City of Kitchener Uses Visual Appeal to Simplify Planning Project
They say a picture is worth a thousand words—and anyone who works in the jargony world of urban planning likely knows that’s all too true.
For example, ask someone what they think of “mixed-use spaces”, and you might get a blank stare. But show them a photo of a bustling shopping center with some nice apartments on top, and you’ll see it click.
“It’s very difficult to get designs across without visuals,” explains Adam Clark, Design and Visualization Analyst for the city of Kitchener. “Concepts are complex, but images help make it more approachable.”
That’s precisely why the city of Kitchener decided to put an emphasis on visuals when they recently collected online feedback about tall buildings in the community.
By using our annotation topic type, Kitchener staff were able to create an online exercise that let people review all sorts of helpful design drawings and photos—and then comment on them. That format gave people people the option to only focus on the areas that interested them most.
“Because they were able to choose what they could comment on, we got better quality feedback—it was more detailed, more thought-out, more considered and specific,” said Dayna Edwards, Urban Design Planner for the city of Kitchener. “In some cases, people took the opportunity to write full paragraphs of opinions.”
In contrast, if Kitchener staff had created a multiple-choice survey, they would have missed out on that level of feedback. This approach also allowed them to incorporate pop-up photos to show some real-world design examples.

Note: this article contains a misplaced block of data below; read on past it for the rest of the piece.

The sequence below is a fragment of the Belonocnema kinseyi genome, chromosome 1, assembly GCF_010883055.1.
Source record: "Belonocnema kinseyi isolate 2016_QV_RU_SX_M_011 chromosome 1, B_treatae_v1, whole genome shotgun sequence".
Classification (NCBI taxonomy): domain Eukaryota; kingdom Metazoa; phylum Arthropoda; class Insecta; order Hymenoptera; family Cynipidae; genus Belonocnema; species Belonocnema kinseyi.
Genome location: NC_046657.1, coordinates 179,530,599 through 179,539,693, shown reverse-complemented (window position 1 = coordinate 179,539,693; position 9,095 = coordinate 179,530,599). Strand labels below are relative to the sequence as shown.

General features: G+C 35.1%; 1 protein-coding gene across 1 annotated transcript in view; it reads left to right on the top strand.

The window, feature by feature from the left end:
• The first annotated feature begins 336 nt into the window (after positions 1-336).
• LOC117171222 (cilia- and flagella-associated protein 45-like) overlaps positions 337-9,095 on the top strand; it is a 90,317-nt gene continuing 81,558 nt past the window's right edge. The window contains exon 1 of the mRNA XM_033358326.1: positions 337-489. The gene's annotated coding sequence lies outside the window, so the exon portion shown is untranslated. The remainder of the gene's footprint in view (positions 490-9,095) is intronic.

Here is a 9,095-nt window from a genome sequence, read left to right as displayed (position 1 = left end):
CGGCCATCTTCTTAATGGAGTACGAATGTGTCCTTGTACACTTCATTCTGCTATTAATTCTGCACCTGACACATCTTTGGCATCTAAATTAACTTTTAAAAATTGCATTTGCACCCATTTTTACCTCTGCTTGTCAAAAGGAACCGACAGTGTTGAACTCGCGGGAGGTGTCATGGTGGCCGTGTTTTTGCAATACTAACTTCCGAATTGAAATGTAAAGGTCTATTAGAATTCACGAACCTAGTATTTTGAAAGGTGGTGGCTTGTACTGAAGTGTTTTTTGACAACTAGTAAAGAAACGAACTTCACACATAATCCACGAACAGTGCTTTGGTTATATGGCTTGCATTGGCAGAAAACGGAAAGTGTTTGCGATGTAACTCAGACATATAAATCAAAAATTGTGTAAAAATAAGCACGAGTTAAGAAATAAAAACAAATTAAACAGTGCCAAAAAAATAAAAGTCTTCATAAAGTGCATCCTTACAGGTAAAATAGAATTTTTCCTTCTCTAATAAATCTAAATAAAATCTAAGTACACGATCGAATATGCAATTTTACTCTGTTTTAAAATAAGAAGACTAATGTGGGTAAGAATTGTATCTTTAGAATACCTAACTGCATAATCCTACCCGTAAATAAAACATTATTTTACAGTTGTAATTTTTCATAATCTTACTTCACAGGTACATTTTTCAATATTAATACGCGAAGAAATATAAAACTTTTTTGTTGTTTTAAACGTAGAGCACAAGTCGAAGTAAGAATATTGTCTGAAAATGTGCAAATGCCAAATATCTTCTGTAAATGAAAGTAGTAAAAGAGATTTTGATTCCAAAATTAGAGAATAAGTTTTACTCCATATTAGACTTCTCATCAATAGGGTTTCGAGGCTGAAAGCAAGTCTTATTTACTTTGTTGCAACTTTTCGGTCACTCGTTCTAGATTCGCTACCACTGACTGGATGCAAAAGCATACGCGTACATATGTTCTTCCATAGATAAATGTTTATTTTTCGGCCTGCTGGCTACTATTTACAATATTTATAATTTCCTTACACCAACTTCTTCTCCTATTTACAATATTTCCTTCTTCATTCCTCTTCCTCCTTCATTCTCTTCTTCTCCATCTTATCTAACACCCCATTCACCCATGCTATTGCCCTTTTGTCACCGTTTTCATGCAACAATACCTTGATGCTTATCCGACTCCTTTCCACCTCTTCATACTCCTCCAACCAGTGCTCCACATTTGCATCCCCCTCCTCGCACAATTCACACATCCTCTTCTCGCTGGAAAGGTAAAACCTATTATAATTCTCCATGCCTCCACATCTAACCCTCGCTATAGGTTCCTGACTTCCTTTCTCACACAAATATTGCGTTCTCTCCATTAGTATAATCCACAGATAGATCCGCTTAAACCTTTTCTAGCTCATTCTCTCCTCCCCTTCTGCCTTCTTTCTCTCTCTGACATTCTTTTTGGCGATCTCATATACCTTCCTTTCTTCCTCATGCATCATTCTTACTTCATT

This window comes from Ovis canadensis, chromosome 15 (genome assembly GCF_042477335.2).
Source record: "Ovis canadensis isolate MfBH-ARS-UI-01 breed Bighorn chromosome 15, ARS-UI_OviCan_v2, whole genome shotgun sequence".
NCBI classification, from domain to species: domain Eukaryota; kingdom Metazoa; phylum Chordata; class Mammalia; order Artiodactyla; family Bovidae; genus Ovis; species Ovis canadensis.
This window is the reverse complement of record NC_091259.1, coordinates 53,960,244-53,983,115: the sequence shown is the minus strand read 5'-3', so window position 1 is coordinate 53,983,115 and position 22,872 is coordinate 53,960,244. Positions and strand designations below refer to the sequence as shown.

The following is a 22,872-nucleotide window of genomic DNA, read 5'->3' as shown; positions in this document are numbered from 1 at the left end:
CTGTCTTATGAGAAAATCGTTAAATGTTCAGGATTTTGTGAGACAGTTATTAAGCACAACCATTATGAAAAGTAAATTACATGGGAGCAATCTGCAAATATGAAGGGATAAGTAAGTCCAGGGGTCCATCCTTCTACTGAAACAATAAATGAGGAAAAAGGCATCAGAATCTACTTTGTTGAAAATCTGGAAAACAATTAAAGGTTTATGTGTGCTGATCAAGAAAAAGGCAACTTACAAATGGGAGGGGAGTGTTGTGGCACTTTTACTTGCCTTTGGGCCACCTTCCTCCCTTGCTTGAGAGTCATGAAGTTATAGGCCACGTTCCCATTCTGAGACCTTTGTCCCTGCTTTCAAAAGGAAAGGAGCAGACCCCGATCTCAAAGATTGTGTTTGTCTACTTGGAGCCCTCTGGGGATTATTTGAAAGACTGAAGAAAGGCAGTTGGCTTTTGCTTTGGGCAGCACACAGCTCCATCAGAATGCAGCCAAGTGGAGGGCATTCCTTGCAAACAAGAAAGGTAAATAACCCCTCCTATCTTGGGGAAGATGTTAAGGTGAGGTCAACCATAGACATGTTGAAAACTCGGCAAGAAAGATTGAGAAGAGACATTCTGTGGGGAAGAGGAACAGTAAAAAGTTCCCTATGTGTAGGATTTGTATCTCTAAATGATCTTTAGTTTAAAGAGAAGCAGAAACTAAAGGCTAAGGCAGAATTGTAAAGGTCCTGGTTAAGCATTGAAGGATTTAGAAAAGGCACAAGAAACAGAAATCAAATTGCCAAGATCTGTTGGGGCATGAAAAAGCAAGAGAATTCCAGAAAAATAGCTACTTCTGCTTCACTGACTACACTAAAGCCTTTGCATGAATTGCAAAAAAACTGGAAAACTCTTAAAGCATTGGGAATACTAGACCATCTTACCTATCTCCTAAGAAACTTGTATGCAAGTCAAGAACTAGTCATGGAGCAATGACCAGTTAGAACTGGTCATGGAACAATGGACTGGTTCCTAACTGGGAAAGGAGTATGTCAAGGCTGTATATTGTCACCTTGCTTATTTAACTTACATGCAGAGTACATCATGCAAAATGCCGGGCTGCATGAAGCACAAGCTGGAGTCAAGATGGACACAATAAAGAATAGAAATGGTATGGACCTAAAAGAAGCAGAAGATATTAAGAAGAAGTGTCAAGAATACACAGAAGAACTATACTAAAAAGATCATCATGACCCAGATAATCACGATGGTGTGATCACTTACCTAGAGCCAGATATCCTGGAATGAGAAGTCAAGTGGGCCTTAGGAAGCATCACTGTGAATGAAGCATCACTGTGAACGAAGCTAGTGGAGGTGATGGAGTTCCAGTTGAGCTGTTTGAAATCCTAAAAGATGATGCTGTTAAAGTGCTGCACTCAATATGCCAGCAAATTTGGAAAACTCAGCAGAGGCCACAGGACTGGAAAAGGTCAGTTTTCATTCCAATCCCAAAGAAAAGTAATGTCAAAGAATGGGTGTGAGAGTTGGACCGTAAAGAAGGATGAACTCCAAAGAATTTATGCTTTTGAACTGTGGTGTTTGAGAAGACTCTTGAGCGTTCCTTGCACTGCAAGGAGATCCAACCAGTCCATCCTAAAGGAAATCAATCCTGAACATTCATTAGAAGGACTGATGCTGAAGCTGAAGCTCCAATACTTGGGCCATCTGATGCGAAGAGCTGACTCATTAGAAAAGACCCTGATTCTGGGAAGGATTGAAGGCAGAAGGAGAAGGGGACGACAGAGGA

“It gets people thinking of their own experiences when they see pictures, and that helps produce more valuable feedback,” added Josh Joseph, Community Engagement Consultant for the city of Kitchener.
Kitchener staff further simplified the topic by avoiding any planning jargon, and using everyday terms. Case in point: they simply asked for feedback about “tall buildings” instead of calling them “high-density developments,” or something else technical.
In this case, the Kitchener communications team took the lead on making sure all the language was straightforward. Don’t have a communications team? If you need help simplifying your next online topic, we encourage you to work with your Customer Success Manager
The takeaway here is that this topic could have easily been a ho-hum survey. But, Kitchener staff made it much more engaging by creating an exercise with lots of visuals and simple language everyone could understand. Please remember we’re always happy to help you explore and develop new ways to simplify your online outreach with an approach like this.